“Can you imagine an American broadcasting company asking an Englishman to take charge?”, the broadcaster Ed Murrow asked on declining Winston Churchill’s wartime offer to become deputy director-general of the BBC.
Murrow’s predictive powers turned out to be less than sharp on this one. Mark Thompson, the former New York Times and ex-BBC chief, has been named the new chief executive and chairman of cable news giant CNN. At the New York Times, Thompson headed the digital transition that out-stripped rivals in subscriptions and pivots to new formats.
He takes over a durable brand beset by a sea of trouble, ranging from falling audiences to firefighting internal revolts over his predecessor’s decision to screen a Donald Trump “town hall” which descended into a bully pulpit — with emphasis on the bully.
Thompson is an outlier in returning to a top job after drifting into a lucrative “plural” existence on advisory boards. An ally who has worked closely with him from his days as a bullish BBC director-general through the financial turnaround of the NYT says he is one of the very few media figures who can plausibly be an editor-in-chief — or lead the business as CEO.
As a personal acquaintance since my early days in BBC radio, I reckon his key strengths are intellectual sharpness without pomposity, and an ability to come up with strategies compelling enough to weather storms and instil a sense of plausible mission. That requirement sits high in the in-tray.
Key figures at CNN differed, noisily, on hosting Trump in a format which ended up with him denouncing a young presenter as a “nasty person” for cross-questioning dubious or downright untrue claims. The encounter hastened the exit of Chris Licht, who had tried to correct a drift into smug tropes and echo-chambers. Like much of the US cable sector, CNN suffers the imperfect storm of fewer viewers — less than half a million daily views — and a remorseless shedding of the crucial working-age demographic. But addressing that means choosing a direction. Is it a place that is liberal in an outward looking sense of US engagement with the world — or fighting brawls in partisan coverage of its domestic territory?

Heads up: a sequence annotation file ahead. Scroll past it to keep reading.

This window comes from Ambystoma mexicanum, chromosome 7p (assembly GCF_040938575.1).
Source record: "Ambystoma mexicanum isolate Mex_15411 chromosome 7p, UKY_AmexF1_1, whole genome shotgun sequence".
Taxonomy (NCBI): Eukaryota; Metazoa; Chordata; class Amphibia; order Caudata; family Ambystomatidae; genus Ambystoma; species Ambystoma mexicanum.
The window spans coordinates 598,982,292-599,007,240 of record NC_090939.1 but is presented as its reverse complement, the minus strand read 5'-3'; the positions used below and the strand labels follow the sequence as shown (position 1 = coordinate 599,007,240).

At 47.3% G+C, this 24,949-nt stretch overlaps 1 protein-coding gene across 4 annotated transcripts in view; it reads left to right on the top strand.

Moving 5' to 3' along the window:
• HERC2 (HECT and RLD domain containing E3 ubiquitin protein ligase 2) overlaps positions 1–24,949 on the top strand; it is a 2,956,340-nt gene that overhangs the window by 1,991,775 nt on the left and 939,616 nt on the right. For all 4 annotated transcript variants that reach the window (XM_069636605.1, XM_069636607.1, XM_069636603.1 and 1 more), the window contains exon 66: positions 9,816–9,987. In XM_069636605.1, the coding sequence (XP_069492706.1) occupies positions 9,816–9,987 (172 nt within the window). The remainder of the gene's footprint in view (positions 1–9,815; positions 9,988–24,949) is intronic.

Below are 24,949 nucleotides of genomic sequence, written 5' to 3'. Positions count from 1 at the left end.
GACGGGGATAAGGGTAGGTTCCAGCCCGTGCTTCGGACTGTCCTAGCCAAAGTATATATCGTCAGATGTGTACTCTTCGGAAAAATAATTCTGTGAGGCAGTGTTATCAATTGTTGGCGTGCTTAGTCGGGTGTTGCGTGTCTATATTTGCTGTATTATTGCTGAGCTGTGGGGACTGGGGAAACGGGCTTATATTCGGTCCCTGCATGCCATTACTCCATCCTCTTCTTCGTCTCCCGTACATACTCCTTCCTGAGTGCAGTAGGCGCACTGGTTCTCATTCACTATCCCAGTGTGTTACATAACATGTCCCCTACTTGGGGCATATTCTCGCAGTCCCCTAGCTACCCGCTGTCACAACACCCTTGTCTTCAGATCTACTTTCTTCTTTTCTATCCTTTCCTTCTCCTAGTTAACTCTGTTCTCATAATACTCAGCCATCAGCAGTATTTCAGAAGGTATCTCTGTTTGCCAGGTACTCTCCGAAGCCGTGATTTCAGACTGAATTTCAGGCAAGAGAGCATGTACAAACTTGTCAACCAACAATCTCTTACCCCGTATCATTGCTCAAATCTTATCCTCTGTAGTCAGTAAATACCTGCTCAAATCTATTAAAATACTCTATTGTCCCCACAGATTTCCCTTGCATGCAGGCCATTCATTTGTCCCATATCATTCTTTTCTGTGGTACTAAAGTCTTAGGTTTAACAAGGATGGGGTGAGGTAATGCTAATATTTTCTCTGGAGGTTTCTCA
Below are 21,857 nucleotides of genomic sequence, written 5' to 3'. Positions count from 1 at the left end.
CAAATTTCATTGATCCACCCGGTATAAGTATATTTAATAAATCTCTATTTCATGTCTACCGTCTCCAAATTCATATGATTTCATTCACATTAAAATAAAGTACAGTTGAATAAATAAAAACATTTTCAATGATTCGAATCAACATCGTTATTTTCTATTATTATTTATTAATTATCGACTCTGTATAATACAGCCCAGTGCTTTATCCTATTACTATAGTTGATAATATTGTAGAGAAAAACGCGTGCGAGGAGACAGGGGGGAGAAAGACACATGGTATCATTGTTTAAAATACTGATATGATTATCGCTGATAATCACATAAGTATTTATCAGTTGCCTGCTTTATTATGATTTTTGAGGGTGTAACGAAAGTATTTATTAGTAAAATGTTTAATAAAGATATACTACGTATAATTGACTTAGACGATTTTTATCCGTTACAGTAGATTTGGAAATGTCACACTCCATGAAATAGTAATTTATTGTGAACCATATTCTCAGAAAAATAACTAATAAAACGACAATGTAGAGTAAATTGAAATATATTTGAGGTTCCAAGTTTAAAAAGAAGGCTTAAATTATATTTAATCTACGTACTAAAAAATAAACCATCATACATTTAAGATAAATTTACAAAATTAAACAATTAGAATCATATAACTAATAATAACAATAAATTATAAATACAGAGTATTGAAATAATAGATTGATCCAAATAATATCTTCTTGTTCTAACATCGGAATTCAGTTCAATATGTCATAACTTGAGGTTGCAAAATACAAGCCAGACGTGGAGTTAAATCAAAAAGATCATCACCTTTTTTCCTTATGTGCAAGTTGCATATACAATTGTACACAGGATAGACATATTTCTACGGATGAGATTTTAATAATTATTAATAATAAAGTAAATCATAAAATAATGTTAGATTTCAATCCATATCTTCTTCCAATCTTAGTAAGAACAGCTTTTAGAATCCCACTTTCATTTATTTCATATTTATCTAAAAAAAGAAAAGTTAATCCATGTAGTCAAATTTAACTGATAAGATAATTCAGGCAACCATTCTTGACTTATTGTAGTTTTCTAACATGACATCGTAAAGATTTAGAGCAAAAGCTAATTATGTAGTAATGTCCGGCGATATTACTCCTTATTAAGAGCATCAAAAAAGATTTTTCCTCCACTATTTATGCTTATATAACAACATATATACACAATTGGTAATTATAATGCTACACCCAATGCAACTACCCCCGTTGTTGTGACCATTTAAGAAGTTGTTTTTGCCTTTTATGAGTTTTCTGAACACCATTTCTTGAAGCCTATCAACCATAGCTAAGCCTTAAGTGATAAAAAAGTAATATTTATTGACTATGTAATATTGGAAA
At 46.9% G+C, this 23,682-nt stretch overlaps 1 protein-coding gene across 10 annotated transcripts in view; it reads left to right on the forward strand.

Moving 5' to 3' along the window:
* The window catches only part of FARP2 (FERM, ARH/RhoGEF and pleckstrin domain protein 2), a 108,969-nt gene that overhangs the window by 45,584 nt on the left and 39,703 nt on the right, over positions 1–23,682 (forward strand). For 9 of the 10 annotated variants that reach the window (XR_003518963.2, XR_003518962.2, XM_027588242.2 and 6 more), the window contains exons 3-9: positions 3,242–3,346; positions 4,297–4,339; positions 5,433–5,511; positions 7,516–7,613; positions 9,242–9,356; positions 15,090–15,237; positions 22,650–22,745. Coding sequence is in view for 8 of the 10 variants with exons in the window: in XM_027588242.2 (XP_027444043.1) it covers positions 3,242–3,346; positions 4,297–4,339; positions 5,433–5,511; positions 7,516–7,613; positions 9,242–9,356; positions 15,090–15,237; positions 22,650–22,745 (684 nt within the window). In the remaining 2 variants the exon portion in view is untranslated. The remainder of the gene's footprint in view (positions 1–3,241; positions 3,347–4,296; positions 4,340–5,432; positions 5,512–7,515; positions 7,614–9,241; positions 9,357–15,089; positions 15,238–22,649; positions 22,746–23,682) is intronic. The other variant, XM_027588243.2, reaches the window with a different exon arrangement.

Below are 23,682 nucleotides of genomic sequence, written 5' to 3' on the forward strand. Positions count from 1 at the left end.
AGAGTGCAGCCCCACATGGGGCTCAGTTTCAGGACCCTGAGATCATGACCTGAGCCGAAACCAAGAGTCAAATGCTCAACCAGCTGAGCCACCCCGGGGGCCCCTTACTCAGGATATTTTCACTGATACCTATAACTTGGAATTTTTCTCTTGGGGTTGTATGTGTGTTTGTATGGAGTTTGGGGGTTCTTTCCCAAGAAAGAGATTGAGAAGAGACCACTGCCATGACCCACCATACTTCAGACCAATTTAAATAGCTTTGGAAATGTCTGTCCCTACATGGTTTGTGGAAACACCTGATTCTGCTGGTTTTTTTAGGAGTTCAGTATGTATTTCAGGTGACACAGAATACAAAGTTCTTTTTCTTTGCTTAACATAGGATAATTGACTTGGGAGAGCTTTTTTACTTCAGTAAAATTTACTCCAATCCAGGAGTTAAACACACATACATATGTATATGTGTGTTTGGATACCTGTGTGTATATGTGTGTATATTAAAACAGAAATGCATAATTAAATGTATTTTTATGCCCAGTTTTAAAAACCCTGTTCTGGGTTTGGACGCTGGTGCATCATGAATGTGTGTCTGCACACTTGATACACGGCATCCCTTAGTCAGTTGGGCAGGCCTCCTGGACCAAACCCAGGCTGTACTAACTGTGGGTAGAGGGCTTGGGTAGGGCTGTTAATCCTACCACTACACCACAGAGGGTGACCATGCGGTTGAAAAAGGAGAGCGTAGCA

How does it deal with the rise of MSNBC, which appeals to viewers who wear their views on their sleeve, while aiming to be less partisan? America and the world beyond badly needs a prominent home of “accurate, trustworthy news”, as Thompson says. To which I would add, a more open-minded rigour to its on-screen analysis and guests, while revivifying the roster of stars that people will be drawn to watch on TV screens or phones. Falling profits are a symptom of disruption to the old advertising-funded model of commercial TV news with no “magic wand”, as Thompson puts it, at the ready.
The election year ahead in the US, however, is part horror show, as the last Trump outing demonstrated — and part opportunity to move the digital dial. CNN, oddly for an outfit connected to the tech-friendly US elites, lags sorely behind its competitors in this.
The appointment of a Brit to its helm on a rescue mission is also a reminder that warts and all, the BBC is part of a broad ecology of talent that permeates far beyond London W1A. “Thomo” is one of its graduates who is unusual in another regard: the more elevated his status, the greater his readiness to give good counsel or a boost to colleagues who need it. The reverse is more often the case in a world where, as Woody Allen put it of showbusiness: “It’s not so much dog eat dog, as dog doesn’t return other dog’s phone calls.”
Bluntly-spoken and with a terrible sense of style (rustic checked shirts) he once received me in his pomp as New York Times CEO under such time pressure that the promised boardroom lunch was tea and crisps. As he bestrides the CNN airwaves, I hope he keeps that blend of kindness and acuity. It is an edifying British export to the US cousins, whoever wins the TV wars.
Anne McElvoy is executive editor at POLITICO